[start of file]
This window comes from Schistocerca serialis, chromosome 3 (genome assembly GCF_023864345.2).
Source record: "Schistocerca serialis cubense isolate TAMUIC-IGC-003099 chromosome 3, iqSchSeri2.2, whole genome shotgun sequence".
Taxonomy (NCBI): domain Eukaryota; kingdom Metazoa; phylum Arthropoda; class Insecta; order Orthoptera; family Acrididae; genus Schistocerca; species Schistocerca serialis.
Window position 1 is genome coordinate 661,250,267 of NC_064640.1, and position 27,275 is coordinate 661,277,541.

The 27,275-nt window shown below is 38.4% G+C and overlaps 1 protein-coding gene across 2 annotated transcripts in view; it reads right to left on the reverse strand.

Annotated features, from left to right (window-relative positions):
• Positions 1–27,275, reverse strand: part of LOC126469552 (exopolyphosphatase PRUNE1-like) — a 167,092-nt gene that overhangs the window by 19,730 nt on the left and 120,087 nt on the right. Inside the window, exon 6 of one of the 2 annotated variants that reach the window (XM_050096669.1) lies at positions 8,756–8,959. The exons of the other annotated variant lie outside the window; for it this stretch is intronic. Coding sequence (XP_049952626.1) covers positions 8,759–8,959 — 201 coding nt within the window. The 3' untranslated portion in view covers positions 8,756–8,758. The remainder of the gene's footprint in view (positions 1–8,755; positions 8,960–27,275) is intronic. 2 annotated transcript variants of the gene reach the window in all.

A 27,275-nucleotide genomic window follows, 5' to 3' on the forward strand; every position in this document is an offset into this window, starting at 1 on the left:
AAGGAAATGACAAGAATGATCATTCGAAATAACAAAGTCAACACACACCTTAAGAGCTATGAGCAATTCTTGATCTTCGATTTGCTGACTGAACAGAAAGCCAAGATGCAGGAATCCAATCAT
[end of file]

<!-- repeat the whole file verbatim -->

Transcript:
This window comes from Schistocerca serialis, chromosome 3 (genome assembly GCF_023864345.2).
Source record: "Schistocerca serialis cubense isolate TAMUIC-IGC-003099 chromosome 3, iqSchSeri2.2, whole genome shotgun sequence".
Taxonomy (NCBI): domain Eukaryota; kingdom Metazoa; phylum Arthropoda; class Insecta; order Orthoptera; family Acrididae; genus Schistocerca; species Schistocerca serialis.
Window position 1 is genome coordinate 661,250,267 of NC_064640.1, and position 27,275 is coordinate 661,277,541.

The 27,275-nt window shown below is 38.4% G+C and overlaps 1 protein-coding gene across 2 annotated transcripts in view; it reads right to left on the reverse strand.

Annotated features, from left to right (window-relative positions):
• Positions 1–27,275, reverse strand: part of LOC126469552 (exopolyphosphatase PRUNE1-like) — a 167,092-nt gene that overhangs the window by 19,730 nt on the left and 120,087 nt on the right. Inside the window, exon 6 of one of the 2 annotated variants that reach the window (XM_050096669.1) lies at positions 8,756–8,959. The exons of the other annotated variant lie outside the window; for it this stretch is intronic. Coding sequence (XP_049952626.1) covers positions 8,759–8,959 — 201 coding nt within the window. The 3' untranslated portion in view covers positions 8,756–8,758. The remainder of the gene's footprint in view (positions 1–8,755; positions 8,960–27,275) is intronic. 2 annotated transcript variants of the gene reach the window in all.

A 27,275-nucleotide genomic window follows, 5' to 3' on the forward strand; every position in this document is an offset into this window, starting at 1 on the left:
AAGGAAATGACAAGAATGATCATTCGAAATAACAAAGTCAACACACACCTTAAGAGCTATGAGCAATTCTTGATCTTCGATTTGCTGACTGAACAGAAAGCCAAGATGCAGGAATCCAATCAT